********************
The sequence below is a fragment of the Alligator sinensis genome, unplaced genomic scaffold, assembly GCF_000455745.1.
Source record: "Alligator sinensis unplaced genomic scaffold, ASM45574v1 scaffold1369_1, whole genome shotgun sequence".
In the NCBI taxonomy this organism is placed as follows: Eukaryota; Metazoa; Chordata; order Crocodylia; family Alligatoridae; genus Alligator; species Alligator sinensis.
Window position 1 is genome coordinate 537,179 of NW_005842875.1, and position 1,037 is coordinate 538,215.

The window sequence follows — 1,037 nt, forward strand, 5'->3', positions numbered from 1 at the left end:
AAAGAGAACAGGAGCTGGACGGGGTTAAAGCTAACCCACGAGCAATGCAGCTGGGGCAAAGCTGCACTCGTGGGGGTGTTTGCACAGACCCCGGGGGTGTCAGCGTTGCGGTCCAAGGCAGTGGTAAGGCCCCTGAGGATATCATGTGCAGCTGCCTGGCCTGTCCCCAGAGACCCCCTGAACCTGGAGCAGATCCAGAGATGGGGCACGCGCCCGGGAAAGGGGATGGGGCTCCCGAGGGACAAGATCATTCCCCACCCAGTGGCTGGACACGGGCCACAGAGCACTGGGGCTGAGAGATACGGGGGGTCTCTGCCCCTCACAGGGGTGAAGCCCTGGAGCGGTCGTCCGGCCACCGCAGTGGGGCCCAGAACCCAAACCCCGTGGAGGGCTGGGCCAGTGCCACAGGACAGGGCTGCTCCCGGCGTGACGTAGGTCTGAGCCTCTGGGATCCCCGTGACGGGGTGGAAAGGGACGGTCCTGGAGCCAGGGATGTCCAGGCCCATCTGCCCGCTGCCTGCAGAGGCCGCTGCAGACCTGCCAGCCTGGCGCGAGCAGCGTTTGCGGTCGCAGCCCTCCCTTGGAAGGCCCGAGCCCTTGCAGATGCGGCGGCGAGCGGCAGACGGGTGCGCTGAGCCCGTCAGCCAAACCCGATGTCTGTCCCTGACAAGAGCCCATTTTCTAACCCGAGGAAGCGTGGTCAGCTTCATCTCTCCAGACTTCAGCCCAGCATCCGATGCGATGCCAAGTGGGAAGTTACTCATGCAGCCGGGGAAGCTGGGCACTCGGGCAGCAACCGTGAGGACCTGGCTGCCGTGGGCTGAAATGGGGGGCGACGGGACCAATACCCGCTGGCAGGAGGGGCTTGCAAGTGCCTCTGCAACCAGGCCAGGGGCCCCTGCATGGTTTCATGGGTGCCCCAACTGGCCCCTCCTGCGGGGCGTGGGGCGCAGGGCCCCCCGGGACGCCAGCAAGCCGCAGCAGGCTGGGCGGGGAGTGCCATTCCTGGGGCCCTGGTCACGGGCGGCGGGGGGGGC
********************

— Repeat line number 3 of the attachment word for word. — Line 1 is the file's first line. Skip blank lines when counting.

In the NCBI taxonomy this organism is placed as follows: Eukaryota; Metazoa; Chordata; order Crocodylia; family Alligatoridae; genus Alligator; species Alligator sinensis.